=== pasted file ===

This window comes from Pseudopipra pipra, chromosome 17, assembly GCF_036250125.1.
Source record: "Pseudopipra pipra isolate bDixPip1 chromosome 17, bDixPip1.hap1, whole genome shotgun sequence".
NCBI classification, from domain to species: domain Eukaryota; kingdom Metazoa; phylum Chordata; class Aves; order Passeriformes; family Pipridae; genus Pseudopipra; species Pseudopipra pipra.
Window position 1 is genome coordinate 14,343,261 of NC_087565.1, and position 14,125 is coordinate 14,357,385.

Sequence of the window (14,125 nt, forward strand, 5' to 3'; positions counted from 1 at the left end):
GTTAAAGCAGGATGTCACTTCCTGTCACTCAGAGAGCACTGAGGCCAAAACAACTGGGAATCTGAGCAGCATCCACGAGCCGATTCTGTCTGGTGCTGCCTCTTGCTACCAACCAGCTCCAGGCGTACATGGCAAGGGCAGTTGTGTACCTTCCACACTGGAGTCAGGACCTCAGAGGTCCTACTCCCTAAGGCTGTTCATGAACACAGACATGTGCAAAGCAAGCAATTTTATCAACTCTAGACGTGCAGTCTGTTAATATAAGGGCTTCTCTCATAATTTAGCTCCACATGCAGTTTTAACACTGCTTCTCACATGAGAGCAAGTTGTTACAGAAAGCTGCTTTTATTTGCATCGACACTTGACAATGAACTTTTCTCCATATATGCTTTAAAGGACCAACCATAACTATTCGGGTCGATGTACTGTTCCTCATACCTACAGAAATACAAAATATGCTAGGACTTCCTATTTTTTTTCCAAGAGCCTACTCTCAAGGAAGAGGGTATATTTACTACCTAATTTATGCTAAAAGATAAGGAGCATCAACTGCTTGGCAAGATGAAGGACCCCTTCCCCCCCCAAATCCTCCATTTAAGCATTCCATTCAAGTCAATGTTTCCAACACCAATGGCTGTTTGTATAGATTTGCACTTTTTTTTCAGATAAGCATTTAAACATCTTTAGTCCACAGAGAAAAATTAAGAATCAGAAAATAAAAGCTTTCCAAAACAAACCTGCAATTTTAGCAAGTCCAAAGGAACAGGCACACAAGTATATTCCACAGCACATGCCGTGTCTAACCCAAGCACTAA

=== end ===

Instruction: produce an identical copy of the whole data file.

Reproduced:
This window comes from Pseudopipra pipra, chromosome 17, assembly GCF_036250125.1.
Source record: "Pseudopipra pipra isolate bDixPip1 chromosome 17, bDixPip1.hap1, whole genome shotgun sequence".
NCBI classification, from domain to species: domain Eukaryota; kingdom Metazoa; phylum Chordata; class Aves; order Passeriformes; family Pipridae; genus Pseudopipra; species Pseudopipra pipra.
Window position 1 is genome coordinate 14,343,261 of NC_087565.1, and position 14,125 is coordinate 14,357,385.

Sequence of the window (14,125 nt, forward strand, 5' to 3'; positions counted from 1 at the left end):
GTTAAAGCAGGATGTCACTTCCTGTCACTCAGAGAGCACTGAGGCCAAAACAACTGGGAATCTGAGCAGCATCCACGAGCCGATTCTGTCTGGTGCTGCCTCTTGCTACCAACCAGCTCCAGGCGTACATGGCAAGGGCAGTTGTGTACCTTCCACACTGGAGTCAGGACCTCAGAGGTCCTACTCCCTAAGGCTGTTCATGAACACAGACATGTGCAAAGCAAGCAATTTTATCAACTCTAGACGTGCAGTCTGTTAATATAAGGGCTTCTCTCATAATTTAGCTCCACATGCAGTTTTAACACTGCTTCTCACATGAGAGCAAGTTGTTACAGAAAGCTGCTTTTATTTGCATCGACACTTGACAATGAACTTTTCTCCATATATGCTTTAAAGGACCAACCATAACTATTCGGGTCGATGTACTGTTCCTCATACCTACAGAAATACAAAATATGCTAGGACTTCCTATTTTTTTTCCAAGAGCCTACTCTCAAGGAAGAGGGTATATTTACTACCTAATTTATGCTAAAAGATAAGGAGCATCAACTGCTTGGCAAGATGAAGGACCCCTTCCCCCCCCAAATCCTCCATTTAAGCATTCCATTCAAGTCAATGTTTCCAACACCAATGGCTGTTTGTATAGATTTGCACTTTTTTTTCAGATAAGCATTTAAACATCTTTAGTCCACAGAGAAAAATTAAGAATCAGAAAATAAAAGCTTTCCAAAACAAACCTGCAATTTTAGCAAGTCCAAAGGAACAGGCACACAAGTATATTCCACAGCACATGCCGTGTCTAACCCAAGCACTAA